A sticker on the foot to save a limb
Diabetes is the name given to a group of different conditions in which there is too much glucose in the blood. Glucose is the body’s main source of energy. It is converted by insulin to a form that is stored in the liver until we need it. In people with diabetes, the pancreas does not produce enough insulin. In some cases no insulin is produced. Without insulin, the glucose remains in the blood and can damage organs.
There are two main types of diabetes: Type 1 and Type 2. In Type 1 diabetes (T1D), the pancreas cannot produce insulin because the cells that make the insulin have been destroyed by the body’s own immune system. The insulin must be replaced with multiple injections.
People with Type 2 diabetes are insulin resistant, meaning their pancreas can make insulin but the insulin is not working as well as it should. The level of glucose in the blood cannot remain at a safe level. In the past, Type 2 diabetes was commonly seen only in adults. However, due to a reduction in the amount of exercise and an increase in the consumption of energy-rich foods, children are now being diagnosed with this serious disease: child-onset Type 2 diabetes (cT2D).
The Australian Childhood Diabetes DNA Repository (ACDDR) is located within the Centre for Diabetes Research (CDR) at Harry Perkins Institute of Medical Research (HPIMR/Perkins). It is supervised by Professor Grant Morahan.
The repository aims to:
A repository is a bank for DNA. It contains small amounts of the DNA stored in a deep freeze for long periods of time. This DNA bank contains 6600 DNA samples from 2000 Australian families affected by either Type 1 or child-onset Type 2 diabetes. Each family in the repository consists of the biological mother and father as well as the child with diabetes. As with all medical research projects involving human samples, approval for collection of these samples was granted by an appropriate Human Research Ethics Committee (HREC). Outside researchers will require their own HREC approval to be able to access the DNA samples, as well as our approval, with which they can then research genetics links associated with diabetes.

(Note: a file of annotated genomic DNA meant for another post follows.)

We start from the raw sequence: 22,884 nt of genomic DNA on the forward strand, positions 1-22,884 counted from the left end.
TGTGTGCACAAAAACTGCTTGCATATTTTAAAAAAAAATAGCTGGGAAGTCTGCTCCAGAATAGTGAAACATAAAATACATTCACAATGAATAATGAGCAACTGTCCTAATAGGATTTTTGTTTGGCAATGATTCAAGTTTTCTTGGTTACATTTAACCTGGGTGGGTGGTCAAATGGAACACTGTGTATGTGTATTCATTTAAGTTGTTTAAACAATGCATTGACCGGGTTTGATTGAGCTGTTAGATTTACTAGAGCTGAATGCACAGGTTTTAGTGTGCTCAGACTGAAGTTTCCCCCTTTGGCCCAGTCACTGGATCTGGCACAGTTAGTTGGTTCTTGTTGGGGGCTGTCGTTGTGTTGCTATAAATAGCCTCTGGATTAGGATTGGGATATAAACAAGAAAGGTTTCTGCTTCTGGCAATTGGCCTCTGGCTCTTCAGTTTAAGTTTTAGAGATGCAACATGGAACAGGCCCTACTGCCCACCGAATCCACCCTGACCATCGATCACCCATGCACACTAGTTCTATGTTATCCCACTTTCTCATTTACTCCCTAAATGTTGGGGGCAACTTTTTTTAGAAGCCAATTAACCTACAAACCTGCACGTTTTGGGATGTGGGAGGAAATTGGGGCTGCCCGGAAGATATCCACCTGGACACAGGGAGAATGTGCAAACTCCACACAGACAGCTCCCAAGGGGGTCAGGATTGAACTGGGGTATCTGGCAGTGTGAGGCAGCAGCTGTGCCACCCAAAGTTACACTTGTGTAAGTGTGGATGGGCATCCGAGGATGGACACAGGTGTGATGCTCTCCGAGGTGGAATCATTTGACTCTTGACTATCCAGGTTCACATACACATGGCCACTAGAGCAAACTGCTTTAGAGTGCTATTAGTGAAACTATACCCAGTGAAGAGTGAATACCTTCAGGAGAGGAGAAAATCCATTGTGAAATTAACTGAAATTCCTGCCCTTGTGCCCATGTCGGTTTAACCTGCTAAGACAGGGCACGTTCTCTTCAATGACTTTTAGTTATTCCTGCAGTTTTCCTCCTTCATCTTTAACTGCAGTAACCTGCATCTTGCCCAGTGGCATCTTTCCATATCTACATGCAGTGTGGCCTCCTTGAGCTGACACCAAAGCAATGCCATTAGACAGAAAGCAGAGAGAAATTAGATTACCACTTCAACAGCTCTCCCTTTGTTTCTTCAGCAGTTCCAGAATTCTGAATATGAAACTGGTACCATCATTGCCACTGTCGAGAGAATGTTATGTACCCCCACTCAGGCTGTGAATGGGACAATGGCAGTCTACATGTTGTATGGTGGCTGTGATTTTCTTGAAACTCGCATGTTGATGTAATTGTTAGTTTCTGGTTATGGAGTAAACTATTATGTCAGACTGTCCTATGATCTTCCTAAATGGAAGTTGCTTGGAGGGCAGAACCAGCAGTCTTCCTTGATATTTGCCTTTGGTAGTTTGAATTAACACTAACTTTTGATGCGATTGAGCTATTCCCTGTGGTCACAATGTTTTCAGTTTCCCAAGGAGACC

At the Perkins, we are able to extract the DNA from saliva samples. These samples are collected in a special container with a preservative – so the samples do not have to be refrigerated. Once the DNA has been extracted, we produce more DNA using a process called Whole Genome Amplification (WGA). This was how we collected DNA for the ACDDR, and how we still collect DNA for our ongoing genetic projects. The extra DNA produced by WGA is then stored for researchers to use – with your consent.
While recruitment for the ACDDR is now closed and research work is underway on the samples collected, the CDR is currently involved with other studies that are still recruiting. For more information please visit our Perkins Centre for Diabetes Research lab page at https://perkins.org.au/research/labs/cmm-program/diabetes-overview/ or contact Research Assistant Bek Brittain at [email protected].